A suitable material for deformable material 20 is the ethylene-vinyl acetate copolymer resin sold under the Registered Trademark Elvax. Any other suitable deformable materials may also be used. Typically, with a material such as Elvax, the material 20 is heated to a temperature of about 150° Fahrenheit, through a microwave oven or by heating in hot water, for example, so as to place the material 20 in its deformable state. A user then inserts the arch 12 and bites down, thereby deforming the material 20 into the shape of the user's upper arch of teeth. The upper arch 12 is then removed and allowed to cool, thereby setting the material 20 into a mold of the user's upper arch.
Likewise, lower arch 14 includes a tray 22 filled with a deformable material 20. A mold of the lower arch of teeth is formed as described above in connection with upper arch 12.
FIGS. 2a-2 c illustrate bottom views of various embodiments of upper arch 12 and downwardly extending post 16. These embodiments may be used with or without lower arch 14, and thus present both one-piece and two-piece embodiments, although only upper arch 12 is shown. As shown in FIG. 2a, the location of downwardly extending post 16 can be adjusted so as to adjust the distance that the lower jaw of a user extends forward. “Forward extension” refers to extension, with respect to a user, substantially from the user's back to front.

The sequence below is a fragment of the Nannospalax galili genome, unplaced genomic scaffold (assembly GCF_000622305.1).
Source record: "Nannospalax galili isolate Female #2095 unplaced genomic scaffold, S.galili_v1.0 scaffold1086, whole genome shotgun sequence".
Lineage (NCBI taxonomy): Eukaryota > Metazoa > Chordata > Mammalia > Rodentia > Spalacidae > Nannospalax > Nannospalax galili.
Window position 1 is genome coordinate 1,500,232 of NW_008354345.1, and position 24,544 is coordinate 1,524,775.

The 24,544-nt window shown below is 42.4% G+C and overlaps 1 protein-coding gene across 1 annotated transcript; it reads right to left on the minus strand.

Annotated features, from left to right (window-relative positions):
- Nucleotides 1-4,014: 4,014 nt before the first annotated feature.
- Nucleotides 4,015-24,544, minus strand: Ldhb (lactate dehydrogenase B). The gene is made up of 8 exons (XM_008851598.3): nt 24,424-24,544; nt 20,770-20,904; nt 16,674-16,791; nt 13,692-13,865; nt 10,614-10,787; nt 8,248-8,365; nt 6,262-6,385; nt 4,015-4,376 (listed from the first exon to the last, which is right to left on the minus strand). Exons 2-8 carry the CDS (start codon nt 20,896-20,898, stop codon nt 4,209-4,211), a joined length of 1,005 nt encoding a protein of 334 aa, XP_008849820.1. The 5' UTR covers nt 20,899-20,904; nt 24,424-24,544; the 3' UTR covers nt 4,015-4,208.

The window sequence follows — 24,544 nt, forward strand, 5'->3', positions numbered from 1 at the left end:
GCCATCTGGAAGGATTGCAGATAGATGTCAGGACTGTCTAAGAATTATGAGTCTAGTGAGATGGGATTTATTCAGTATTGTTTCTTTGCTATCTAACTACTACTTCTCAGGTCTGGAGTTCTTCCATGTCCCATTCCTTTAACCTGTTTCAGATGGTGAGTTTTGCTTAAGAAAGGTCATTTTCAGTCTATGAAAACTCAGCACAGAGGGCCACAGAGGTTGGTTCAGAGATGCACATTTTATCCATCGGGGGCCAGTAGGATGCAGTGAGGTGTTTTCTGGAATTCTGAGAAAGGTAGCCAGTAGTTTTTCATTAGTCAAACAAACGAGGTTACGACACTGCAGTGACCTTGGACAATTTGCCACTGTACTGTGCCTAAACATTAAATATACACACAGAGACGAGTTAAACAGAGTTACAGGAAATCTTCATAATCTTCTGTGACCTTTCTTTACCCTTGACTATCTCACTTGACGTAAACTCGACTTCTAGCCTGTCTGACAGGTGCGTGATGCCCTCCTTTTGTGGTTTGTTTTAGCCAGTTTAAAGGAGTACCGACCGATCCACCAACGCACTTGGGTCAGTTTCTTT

As shown in FIG. 2a, a particular embodiment for adjusting post 16 is to provide a plurality of posts, each with different post positions. Three such downwardly extending posts, 16 a, 16 b, and 16 c, are shown. Downwardly extending post 16 a will result in the lower jaw extending farther forward than that caused by downwardly extending post 16 b. Similarly, downwardly extending post 16 c will result in the lower jaw extending a shorter distance forward than that caused by either posts 16 a or 16 b. Posts 16 a, 16 b, and 16 c are shown for purposes of example only, it being understood that posts causing less or more forward extension of the lower jaw may be used without departing from the intended scope of the present invention.
Downwardly extending posts 16 a, 16 b, or 16 c are inserted into upper arch 12 by sliding them into slot 24. The particular slot 24 shown in FIG. 2a is exemplary only, and other sized slots can be used without departing from the intended scope of the present invention. Likewise, the post 16 may be affixed to upper arch 12 by other techniques and structures without departing from the intended scope of this invention. Similarly, upper arch 12 may be formed integrally with downwardly extending post 16 in a predetermined location.
By adjusting the relative location of downwardly extending post 16, the degree to which the user's lower jaw is extended forward is adjusted. This adjustment allows for greater comfort for the user, and also allows for a user to determine how far forward the lower jaw must be extended so as to prevent or diminish snoring, while maintaining comfort.